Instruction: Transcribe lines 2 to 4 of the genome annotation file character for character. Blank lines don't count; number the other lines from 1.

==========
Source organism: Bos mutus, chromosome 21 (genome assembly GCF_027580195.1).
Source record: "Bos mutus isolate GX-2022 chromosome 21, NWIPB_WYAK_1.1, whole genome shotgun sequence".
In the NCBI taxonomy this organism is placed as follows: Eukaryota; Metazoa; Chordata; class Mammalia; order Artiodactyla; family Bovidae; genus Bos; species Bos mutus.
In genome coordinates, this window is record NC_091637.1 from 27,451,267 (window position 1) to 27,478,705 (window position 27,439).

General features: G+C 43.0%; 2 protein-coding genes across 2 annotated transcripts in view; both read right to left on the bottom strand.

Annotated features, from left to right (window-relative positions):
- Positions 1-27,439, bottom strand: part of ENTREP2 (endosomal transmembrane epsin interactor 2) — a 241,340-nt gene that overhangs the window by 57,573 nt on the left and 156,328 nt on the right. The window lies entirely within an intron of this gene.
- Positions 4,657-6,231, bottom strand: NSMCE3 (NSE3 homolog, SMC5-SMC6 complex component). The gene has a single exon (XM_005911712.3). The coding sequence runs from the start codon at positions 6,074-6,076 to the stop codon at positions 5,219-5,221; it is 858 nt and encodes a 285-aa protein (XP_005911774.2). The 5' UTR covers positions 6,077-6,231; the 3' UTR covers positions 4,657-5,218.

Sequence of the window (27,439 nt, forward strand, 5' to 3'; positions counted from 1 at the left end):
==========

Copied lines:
Source record: "Bos mutus isolate GX-2022 chromosome 21, NWIPB_WYAK_1.1, whole genome shotgun sequence".
In the NCBI taxonomy this organism is placed as follows: Eukaryota; Metazoa; Chordata; class Mammalia; order Artiodactyla; family Bovidae; genus Bos; species Bos mutus.
In genome coordinates, this window is record NC_091637.1 from 27,451,267 (window position 1) to 27,478,705 (window position 27,439).